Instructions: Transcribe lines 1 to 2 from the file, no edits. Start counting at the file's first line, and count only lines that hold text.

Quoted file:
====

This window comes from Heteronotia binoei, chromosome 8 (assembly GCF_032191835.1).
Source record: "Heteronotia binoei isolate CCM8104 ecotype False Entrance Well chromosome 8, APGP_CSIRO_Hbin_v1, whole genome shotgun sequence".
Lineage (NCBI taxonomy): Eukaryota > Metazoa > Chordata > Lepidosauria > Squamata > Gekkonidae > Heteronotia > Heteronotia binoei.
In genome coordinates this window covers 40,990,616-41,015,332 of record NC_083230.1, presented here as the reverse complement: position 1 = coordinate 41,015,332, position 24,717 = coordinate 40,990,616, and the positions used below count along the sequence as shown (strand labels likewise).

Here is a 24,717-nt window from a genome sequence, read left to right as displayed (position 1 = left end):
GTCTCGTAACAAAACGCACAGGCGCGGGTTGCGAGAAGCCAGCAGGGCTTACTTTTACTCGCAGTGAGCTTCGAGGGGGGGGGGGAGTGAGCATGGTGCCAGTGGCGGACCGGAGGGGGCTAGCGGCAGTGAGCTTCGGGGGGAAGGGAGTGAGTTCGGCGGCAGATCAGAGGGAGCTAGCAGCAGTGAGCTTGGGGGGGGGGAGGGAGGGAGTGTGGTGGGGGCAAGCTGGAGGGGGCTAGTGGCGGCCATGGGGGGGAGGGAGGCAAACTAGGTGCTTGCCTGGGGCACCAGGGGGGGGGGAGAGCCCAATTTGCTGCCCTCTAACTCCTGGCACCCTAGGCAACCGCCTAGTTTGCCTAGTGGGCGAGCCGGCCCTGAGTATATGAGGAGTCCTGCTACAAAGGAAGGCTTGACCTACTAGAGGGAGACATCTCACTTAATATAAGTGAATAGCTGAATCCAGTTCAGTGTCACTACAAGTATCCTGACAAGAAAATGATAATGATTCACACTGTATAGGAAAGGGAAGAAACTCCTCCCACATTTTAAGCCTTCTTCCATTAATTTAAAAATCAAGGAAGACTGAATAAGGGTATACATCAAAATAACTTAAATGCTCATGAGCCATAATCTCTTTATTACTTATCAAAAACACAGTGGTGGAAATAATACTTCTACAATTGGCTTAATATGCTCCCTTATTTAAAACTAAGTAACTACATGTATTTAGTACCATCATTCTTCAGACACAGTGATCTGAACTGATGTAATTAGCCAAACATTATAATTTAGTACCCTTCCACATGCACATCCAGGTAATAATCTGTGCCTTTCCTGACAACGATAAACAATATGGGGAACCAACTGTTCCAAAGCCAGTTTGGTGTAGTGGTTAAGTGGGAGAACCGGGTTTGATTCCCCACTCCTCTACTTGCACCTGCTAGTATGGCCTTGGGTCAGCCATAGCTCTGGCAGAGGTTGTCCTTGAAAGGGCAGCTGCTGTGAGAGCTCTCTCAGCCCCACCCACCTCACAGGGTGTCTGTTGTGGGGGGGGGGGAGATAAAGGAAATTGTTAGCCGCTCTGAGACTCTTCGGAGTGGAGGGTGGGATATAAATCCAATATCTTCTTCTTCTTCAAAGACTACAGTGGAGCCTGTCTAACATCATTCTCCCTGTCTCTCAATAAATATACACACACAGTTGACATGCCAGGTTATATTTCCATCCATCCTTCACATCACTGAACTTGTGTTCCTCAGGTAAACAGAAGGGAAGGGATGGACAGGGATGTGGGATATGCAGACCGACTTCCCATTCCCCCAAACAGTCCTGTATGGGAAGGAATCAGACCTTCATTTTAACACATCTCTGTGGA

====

This window comes from Heteronotia binoei, chromosome 8 (assembly GCF_032191835.1).
Source record: "Heteronotia binoei isolate CCM8104 ecotype False Entrance Well chromosome 8, APGP_CSIRO_Hbin_v1, whole genome shotgun sequence".